After a model by Jean-Antoine Houdon (French, 1741–1828)
H. 27 5/8 in. (70.2 cm)
Bequest of John L. Cadwalader, 1914 (14.58.133)
John Paul Jones, the Scottish-born hero of the American War of Independence, was celebrated in France for his cross-channel exploits against the powerful British navy. In 1780, Houdon was commissioned to make Jones's bust by the Loge des Neuf Soeurs, the Parisian Masonic lodge named after the Muses, to which both men belonged (he had also just produced the busts of two other Lodge members, Franklin [72.6] and Voltaire [1972.61]). Unlike so many of Houdon's subjects, who appear to be interacting with their immediate company, Jones's knitted brow and narrowed gaze give the impression of a seaman appraising some threat on the distant horizon.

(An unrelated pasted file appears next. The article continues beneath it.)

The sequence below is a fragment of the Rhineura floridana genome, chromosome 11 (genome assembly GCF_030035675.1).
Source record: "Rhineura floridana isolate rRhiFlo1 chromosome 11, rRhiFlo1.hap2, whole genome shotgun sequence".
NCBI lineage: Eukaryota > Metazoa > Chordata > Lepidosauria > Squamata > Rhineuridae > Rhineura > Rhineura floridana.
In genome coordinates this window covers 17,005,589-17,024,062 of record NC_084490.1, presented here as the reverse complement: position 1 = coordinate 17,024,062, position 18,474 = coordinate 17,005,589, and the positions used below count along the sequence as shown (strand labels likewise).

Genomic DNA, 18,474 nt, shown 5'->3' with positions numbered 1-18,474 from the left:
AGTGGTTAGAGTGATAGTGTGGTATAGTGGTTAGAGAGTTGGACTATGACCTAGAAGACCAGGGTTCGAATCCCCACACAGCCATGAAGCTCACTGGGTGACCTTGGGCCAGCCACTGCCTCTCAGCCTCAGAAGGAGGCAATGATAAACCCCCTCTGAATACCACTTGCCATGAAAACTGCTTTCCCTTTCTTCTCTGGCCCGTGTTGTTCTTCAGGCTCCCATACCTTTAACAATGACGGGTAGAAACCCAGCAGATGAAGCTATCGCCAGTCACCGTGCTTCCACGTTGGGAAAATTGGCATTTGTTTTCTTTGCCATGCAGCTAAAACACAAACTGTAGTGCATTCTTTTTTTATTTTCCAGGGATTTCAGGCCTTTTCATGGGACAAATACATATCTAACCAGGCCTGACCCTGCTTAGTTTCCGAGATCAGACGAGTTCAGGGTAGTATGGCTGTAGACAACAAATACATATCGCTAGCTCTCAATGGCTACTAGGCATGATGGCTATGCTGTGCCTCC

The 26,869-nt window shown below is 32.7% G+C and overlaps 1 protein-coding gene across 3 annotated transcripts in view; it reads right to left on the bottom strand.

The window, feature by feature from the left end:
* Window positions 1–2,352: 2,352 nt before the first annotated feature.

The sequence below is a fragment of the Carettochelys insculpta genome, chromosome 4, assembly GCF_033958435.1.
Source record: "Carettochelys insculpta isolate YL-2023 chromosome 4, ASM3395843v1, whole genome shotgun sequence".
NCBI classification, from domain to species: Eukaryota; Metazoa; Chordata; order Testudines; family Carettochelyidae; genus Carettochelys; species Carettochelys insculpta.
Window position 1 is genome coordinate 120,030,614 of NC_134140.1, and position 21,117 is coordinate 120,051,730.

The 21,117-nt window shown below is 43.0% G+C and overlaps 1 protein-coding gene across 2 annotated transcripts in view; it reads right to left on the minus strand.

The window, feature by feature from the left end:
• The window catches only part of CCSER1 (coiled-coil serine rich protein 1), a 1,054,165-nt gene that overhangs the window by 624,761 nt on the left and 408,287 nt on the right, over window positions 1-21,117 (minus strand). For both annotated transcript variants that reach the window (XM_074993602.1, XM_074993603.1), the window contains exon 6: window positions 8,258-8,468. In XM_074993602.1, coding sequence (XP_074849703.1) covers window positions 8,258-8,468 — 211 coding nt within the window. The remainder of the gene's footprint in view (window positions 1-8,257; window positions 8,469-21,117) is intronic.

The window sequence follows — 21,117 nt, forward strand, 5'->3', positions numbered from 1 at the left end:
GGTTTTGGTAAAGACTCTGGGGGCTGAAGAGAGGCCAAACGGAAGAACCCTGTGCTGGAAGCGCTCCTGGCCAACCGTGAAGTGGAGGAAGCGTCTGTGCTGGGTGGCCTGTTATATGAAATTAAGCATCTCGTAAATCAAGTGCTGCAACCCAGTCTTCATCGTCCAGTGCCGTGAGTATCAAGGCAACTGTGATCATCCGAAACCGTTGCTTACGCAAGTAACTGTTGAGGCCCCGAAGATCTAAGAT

The likeness of the handsome but temperamental Jones, shown in his naval uniform with his natural hair brushed tightly back and tied, was much appreciated by the sitter, who ordered numerous plaster copies for his friends and associates. First exhibited at the Salon of 1781 in terracotta-colored plaster, the composition was one of the most frequently replicated of Houdon's portraits. Numerous twentieth-century casts were made from examples that originated in Houdon's studio, in this case, the plaster in the Pennsylvania Academy of the Fine Arts which Jones had given to Major General William Irvine in 1788.